Unveiling gated and guarded community guidelines

The long-awaited gated and guarded (G&G) community guideline was finally released last month, but residents who had high hopes that it will endorse their self-initiated efforts of combating crimes might have a bitter pill to swallow.

Drafted by the Ministry of Local Government, the guidelines define schemes implemented at highland residencies as gated communities (GC), land properties’s scheme are named as guarded neighborhoods (GN).

The good news for the guarded neighbourhoods is that residents are now only required only to table simple majority of 51 per cent in order to implement a scheme.

The standard height for a guard house under the new guideline is 1.8 meter X 2.4 meter.

Besides, the ministry had also given a go-ahead for the erection of a manual boom gate and a security signboard provided security personnel man the structures at all times.

However, perimeter fencing and backlane closure are marked as prohibited, much to the chagrin of residents.

Residents must also obtain temporary occupation of land (TOL) from the district land officer in order to place a guard house on public roads, a procedure that some fear will take up months to get sanctioned.

It is also noted that the guidelines are only applicable to the new scheme and not the existing ones.

All Petaling Jaya Residents Association Coalition (APAC) chairman Johan Tung Abdullah pointed out that a disallowance of backlane closure will “put an end of the effect of gated and guarded scheme”.

Backlane closure banned

The leader of 20 residents’ association coalition said there is no way GN can achieve its intention of reducing crimes if backlanes are not closed.

“I understand they are playing safe with the law, but shouldn’t they also address the original objective of why RA opted for a gated and guarded scheme?” he asked.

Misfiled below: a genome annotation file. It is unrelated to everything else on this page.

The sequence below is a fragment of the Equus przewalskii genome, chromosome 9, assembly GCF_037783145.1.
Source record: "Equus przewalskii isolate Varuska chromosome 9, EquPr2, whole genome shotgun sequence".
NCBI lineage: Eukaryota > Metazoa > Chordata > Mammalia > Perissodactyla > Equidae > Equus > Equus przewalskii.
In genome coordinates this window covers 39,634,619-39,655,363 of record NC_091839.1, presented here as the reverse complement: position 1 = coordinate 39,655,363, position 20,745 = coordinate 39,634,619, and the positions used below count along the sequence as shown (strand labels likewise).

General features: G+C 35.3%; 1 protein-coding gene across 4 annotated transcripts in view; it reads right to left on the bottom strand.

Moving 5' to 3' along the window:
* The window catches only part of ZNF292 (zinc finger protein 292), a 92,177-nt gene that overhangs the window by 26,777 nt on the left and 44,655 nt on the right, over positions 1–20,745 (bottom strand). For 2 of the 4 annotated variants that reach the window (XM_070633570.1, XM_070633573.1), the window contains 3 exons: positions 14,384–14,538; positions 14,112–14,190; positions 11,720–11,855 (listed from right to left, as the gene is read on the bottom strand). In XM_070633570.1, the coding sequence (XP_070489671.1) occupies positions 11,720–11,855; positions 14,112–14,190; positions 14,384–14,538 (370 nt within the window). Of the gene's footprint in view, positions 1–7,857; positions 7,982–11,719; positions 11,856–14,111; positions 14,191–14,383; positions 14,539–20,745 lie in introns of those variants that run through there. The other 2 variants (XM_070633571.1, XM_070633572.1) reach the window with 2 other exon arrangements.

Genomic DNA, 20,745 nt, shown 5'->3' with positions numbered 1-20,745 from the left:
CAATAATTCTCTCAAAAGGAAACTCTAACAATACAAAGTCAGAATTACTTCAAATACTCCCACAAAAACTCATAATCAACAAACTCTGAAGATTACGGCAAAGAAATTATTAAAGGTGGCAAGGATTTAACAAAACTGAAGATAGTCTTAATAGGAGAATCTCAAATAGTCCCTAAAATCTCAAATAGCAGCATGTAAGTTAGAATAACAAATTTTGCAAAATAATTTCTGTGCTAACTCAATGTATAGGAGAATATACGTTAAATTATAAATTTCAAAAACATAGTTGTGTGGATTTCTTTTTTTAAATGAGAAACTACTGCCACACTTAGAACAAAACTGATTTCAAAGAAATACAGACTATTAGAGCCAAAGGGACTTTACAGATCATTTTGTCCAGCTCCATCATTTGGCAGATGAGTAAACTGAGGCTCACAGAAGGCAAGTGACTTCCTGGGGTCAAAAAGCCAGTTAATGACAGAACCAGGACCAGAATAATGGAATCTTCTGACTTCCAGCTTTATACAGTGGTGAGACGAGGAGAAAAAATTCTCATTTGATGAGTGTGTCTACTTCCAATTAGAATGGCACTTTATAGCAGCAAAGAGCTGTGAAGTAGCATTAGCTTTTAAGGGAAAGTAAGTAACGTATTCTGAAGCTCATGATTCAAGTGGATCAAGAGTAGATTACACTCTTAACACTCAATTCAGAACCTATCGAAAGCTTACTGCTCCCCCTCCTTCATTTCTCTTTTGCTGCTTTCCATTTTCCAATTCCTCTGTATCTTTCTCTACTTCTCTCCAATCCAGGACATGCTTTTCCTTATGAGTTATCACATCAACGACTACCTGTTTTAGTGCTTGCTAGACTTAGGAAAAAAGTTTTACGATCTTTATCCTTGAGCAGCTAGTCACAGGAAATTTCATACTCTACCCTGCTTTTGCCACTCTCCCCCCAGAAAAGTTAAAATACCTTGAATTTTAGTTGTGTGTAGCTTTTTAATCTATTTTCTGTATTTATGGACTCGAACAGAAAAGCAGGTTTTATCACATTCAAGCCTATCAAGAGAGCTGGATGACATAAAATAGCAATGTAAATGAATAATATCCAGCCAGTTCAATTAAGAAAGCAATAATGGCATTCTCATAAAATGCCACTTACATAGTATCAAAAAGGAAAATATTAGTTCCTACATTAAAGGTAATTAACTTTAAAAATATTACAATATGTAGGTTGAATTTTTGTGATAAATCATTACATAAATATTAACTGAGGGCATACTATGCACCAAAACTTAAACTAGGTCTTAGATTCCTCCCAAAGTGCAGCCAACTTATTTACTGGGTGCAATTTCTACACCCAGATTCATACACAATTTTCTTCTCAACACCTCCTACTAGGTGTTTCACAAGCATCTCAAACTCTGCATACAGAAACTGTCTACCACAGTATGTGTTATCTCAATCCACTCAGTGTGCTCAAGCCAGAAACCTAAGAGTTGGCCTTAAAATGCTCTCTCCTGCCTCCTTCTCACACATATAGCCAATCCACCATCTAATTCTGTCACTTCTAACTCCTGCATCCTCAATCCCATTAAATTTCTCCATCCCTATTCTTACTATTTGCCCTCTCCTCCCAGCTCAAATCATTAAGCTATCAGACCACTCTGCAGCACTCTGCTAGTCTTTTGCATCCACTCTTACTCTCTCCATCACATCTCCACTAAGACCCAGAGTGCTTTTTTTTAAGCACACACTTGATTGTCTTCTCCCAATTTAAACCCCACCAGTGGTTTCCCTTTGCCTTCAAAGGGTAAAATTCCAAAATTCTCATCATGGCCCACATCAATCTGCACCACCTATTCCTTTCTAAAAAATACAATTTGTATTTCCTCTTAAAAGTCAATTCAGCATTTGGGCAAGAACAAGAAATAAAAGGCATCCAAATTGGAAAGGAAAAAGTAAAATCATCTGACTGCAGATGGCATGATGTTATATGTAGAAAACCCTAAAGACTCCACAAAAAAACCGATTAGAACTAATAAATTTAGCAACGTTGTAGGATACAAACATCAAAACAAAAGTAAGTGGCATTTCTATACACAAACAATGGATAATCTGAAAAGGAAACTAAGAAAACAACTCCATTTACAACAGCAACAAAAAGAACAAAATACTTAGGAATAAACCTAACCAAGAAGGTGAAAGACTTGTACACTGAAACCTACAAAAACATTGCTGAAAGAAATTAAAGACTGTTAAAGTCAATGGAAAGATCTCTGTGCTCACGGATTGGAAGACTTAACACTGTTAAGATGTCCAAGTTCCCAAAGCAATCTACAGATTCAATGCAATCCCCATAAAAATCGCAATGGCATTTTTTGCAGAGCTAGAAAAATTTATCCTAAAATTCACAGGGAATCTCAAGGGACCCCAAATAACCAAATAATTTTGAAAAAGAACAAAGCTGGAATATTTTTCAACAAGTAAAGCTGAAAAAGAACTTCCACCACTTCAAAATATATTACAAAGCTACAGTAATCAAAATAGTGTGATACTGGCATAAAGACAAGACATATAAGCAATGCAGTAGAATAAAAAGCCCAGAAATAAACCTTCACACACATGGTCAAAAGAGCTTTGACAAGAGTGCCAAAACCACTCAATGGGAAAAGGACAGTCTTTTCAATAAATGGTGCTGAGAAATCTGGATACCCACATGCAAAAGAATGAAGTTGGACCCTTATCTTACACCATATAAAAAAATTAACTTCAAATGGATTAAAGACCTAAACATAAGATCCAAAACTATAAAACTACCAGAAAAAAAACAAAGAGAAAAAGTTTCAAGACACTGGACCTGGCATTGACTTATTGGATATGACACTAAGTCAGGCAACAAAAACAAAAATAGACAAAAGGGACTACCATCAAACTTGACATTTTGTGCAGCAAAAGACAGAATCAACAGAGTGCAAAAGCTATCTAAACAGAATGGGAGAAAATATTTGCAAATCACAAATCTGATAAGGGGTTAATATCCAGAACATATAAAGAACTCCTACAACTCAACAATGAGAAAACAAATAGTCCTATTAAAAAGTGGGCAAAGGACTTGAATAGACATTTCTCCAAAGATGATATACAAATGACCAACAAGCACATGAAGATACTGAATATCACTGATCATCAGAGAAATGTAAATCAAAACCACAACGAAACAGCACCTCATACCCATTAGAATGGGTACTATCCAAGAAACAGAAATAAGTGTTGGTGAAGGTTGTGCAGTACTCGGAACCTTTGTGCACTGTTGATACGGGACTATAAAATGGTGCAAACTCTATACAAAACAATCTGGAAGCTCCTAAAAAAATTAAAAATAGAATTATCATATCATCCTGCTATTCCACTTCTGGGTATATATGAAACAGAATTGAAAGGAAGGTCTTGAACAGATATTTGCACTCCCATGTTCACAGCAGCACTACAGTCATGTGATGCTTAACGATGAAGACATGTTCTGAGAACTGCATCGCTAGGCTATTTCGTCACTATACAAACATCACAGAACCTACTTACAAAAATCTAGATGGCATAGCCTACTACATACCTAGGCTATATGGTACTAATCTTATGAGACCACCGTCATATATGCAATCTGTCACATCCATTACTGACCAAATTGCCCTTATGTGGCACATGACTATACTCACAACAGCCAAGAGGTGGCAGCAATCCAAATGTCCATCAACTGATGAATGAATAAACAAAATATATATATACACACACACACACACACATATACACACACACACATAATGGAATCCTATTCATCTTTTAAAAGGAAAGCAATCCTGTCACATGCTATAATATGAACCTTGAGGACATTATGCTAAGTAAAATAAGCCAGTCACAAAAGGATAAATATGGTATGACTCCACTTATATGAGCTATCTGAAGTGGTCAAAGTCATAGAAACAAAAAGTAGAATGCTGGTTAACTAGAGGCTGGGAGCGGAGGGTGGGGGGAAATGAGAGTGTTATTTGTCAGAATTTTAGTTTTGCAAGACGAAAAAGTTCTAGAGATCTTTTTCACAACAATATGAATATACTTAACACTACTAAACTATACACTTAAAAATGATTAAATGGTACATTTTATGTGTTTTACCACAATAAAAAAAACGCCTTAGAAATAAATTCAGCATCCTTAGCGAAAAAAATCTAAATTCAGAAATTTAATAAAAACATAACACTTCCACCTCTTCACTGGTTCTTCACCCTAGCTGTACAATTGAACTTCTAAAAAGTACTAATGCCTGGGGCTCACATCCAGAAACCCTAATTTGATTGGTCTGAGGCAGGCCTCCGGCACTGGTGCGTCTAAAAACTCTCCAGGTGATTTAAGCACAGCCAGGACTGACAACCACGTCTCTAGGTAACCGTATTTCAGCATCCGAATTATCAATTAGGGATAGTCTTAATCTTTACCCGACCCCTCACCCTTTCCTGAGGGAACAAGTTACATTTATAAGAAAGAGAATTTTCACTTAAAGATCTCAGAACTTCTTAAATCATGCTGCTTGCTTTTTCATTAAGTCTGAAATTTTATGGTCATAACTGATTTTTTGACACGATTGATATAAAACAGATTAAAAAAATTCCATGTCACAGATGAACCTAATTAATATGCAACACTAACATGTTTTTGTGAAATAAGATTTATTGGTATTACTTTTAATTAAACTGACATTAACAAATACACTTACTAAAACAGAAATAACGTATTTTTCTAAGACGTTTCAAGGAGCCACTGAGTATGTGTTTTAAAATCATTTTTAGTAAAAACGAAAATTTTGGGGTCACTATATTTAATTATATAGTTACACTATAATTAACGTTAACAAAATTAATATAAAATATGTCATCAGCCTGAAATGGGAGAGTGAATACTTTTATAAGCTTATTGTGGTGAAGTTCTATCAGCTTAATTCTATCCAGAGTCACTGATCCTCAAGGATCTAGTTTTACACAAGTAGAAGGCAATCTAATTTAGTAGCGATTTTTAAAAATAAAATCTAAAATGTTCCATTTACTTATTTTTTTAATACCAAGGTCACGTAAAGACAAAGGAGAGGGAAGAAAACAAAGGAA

When asked whether the introduction of simple majority to table a scheme will lead to more disputes among the pro-GN and anti –GN fractions in a community, Johan disagreed.

“If people choose to quarrel, they will still do it even if we get 85 percent (of a community) consent,” he said, referring to the previous Selangor policy of setting the percentage of consent as pre-condition to approve a scheme.

Bukit Gasing assemblyman Edward Lee meanwhile called on the RA to get more support should they wish to setup a guarded scheme.

He said the possibility to sustain a scheme would be very slim if only 51 percent of a neighbourhood opts for it.

“End of the day residents are the consumers of the scheme, they have to foot the bill,” he said.

Ling, on the other hand, thinks prohibition of backlanes closure is a “justified decision” as various parties such as fire department and ambulances could be granted access in emergency scenarios.


He however stressed that the issue is up for discussion between residents and the local council.

“When I was the RA chairman, we gave the keys to the fire department, police and the hospital when we implemented gated and guarded scheme,” he said.

Meanwhile, the high land gated communities are required to build a fencing perimeter with a 50 percent permeability and a permanent guardhouse with round-the-clock security guards.

Deputy Prime Minister Muhiyiddin Yasin was reported as saying the guidelines will be implemented with immediate effect.